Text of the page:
All of us have a desire to give back to the society. But how many of us actually go the extra mile? As we celebrate ‘International Volunteer Day’ tomorrow, Ankita Shreeram explores ways to bridge the distance between intention and action

For most of us, life goals revolve around the dual pillars of family and career. But today’s thinking workforce seeks greater meaning from their lives and this can often come from dipping their fingers into social volunteerism. While most organisations are investing considerable resources into their CSR activities, not too many engage themselves in removing the roadblocks to volunteering. 
Desire versus duty 
Ryan Scott, CEO and founder  of Causecast points to the crux of the issue, “For most of us, volunteering usually falls in the category of ‘should do’, not ‘must do’ and that lack of urgency makes it all too easy to procrastinate.” He adds, “But the biggest barrier to entry for corporate volunteering is knowing where to get started. Volunteering should ideally begin as a well-planned, social experience that makes it effortless to get involved; to the point that not participating in it with your colleagues feels odd. Once people are introduced to volunteering, they usually want to keep volunteering as long as the experience has been managed well. This is especially true if volunteers find an issue that resonates with them personally; and if they can see and feel the impact of their efforts.” 
“Volunteering in itself is considered unselfish but in today’s day and age, with the transition in work culture and increase in material pursuits, helping others seems to have taken a backseat. The noble gesture of volunteering, especially in a time of calamity or crisis is however still visible across the country. People have opened up to this selfless act of helping others in distress quite overwhelmingly,” suggests Lt Gen Rajender Singh, CEO, DLF Foundation. 
A middle agent Consider enlisting the help of an outside agency to boost the number of employee volunteers. Internationally, organisations have been experimenting with agencies like Causecast, which provides an interactive, a mobile and social hub to make corporate volunteer programmes easier and more fun to be involved with. There are many companies that offer platforms that include an online solution, which centralises elements such as donation processing, mobile applications and reporting. 
Alternatively, one can also tie up with an NGO to facilitate the process of employee volunteering. “The best way to get started is to visit an NGO centre that works towards a cause one may associate with and spend half a day there to understand the operations, requirements and territory of volunteering and then establish the right fit,” advises Dhaval Udani, CEO, GiveIndia, a ‘philanthropy marketplace’ that is dedicated to helping people support a cause of their choice from approximately 150+ NGOs. He adds, “Organisations such as United Nations have the biggest avenues for online volunteering through which an aspiring volunteer can engage with any NGO across the world. Online volunteering can reduce the time crunch and the geographical barriers. These organisations also recognise, acknowledge and appreciate volunteers, which further boosts the participating volunteers’ morale and keeps them engaged.”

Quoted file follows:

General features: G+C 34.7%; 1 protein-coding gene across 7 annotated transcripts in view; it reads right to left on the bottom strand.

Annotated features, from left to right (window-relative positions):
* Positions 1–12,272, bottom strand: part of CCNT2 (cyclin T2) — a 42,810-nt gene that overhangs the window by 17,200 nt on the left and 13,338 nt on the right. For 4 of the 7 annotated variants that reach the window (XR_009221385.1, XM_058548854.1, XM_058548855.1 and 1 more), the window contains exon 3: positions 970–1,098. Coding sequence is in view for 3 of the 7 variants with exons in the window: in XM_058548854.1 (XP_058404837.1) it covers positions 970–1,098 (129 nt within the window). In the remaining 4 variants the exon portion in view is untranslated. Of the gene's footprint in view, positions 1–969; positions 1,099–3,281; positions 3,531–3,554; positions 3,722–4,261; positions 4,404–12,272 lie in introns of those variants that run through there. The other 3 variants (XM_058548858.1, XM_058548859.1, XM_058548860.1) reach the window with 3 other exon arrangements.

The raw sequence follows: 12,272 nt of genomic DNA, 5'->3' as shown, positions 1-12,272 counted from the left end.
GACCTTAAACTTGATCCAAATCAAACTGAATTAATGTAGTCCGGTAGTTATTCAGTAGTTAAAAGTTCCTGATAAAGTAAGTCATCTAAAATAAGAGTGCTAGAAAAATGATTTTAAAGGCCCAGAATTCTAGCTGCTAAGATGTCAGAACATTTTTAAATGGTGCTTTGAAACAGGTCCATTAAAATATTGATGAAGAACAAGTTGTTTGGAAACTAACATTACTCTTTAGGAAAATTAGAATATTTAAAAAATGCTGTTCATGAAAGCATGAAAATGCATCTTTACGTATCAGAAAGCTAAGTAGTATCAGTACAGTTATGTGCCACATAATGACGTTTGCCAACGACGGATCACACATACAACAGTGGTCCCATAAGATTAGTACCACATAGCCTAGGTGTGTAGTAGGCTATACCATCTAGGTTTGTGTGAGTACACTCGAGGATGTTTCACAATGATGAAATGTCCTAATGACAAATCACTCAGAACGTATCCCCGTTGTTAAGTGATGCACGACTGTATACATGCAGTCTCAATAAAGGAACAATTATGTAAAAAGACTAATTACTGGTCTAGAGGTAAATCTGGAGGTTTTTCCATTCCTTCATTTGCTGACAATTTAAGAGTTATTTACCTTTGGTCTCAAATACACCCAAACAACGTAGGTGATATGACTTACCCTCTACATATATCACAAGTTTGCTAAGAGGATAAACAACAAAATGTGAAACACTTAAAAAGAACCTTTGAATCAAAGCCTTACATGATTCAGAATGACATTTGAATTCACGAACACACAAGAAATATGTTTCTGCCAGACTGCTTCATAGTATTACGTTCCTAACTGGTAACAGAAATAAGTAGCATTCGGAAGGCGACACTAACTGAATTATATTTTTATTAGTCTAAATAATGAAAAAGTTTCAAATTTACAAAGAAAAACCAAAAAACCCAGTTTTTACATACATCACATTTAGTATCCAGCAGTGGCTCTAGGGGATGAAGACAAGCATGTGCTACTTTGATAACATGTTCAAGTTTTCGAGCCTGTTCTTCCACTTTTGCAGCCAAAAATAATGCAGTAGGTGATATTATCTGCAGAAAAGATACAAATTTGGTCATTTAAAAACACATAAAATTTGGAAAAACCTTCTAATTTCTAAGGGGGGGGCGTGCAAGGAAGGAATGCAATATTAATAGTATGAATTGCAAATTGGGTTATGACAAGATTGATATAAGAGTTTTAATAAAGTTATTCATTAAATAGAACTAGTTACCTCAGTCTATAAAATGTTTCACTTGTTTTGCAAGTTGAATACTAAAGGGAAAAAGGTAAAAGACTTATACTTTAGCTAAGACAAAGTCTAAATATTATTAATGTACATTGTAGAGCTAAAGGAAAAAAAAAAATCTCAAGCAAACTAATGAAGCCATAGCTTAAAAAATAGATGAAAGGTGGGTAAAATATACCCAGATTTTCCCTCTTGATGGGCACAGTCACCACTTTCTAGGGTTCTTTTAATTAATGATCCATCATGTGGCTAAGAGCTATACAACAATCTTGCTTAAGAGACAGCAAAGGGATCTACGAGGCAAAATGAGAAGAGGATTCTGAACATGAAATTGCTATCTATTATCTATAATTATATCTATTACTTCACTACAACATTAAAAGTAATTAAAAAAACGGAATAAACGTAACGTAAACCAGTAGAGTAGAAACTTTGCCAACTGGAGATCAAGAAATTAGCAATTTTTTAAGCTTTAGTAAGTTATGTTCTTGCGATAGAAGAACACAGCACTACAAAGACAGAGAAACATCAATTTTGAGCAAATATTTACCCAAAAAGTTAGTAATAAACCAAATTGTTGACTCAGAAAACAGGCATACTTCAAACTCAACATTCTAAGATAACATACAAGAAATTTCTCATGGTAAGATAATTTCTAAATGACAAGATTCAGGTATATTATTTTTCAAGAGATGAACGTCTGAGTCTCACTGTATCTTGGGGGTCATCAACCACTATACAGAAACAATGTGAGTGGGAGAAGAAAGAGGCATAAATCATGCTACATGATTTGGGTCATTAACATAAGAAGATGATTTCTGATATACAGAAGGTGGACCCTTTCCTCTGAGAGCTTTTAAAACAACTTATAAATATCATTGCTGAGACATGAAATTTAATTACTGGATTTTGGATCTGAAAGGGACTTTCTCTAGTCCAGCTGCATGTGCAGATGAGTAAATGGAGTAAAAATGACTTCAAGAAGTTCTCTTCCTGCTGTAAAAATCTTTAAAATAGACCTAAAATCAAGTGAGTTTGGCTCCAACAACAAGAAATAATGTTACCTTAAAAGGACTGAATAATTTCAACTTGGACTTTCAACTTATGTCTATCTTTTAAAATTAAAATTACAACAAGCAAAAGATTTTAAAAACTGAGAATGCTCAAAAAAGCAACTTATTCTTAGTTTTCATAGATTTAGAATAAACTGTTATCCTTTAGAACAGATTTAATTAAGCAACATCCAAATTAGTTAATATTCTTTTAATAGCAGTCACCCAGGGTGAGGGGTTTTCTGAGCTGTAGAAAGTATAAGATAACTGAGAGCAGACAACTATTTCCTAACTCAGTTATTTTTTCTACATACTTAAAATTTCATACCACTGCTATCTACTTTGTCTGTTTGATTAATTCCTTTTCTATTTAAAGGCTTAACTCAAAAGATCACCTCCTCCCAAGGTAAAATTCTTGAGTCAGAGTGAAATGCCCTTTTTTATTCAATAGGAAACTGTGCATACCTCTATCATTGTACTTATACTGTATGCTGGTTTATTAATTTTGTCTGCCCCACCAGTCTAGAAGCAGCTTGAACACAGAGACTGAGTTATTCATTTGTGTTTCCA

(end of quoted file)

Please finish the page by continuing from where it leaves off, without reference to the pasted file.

In-house or external? 
On a personal level, volunteering need not begin at the workplace alone. However, opting for a programme offered by one’s organisation becomes a winwin proposal for both. “Volunteering outside of your workplace is admirable, but you won’t have the ancillary benefits that are available through wellrun corporate volunteer programmes. Increasingly, companies are looking at volunteer programmes as vehicles not only for community impact, but also employee engagement, retention, recruitment, skillbuilding and leadership training. So if you’re taking your company’s employee volunteer programme seriously, there’s a good chance that your company will also take you more seriously,” explains Scott. 
It has been said, “Don’t say you don’t have enough time. You have exactly the same number of hours per day that were given to Helen Keller, Pasteur, Michaelangelo, Mother Teresa, Leonardo da Vinci, Thomas Jefferson, and Albert Einstein.” So maybe, it’s time to stop turning lack of time into an excuse and plunge into whichever cause that calls out to you the most. 
Make it structured: Companies such as Genpact, KPMG and Jardine Lloyd Thompson follow global guidelines to encourage employees to volunteer year-long while companies such as HDFC Life have dedicated employee champions who mobilise other employees to engage locally with NGOs, says Udani; Volunteers can engage with their alma maters or set up initiatives or even ‘organisations’ together. India’s largest ‘giving’ festival – the Joy of Giving Week – is initiated and run each year, purely by volunteers.The organisation,‘Make a Difference’ is a result of professionals volunteering aside from work, points out Udani; Even the trivial act of keeping your surroundings clean to helping out the neighbourhood old-age home or orphanage are great places to start volunteering, says Singh; There are also certain people who voluntarily contribute to the society through their respective professions; for instance, a doctor organising a free health camp, a lawyer advising or counselling for a social cause, etc, adds Singh.

Source: Ascent

Date: 4th December 2013


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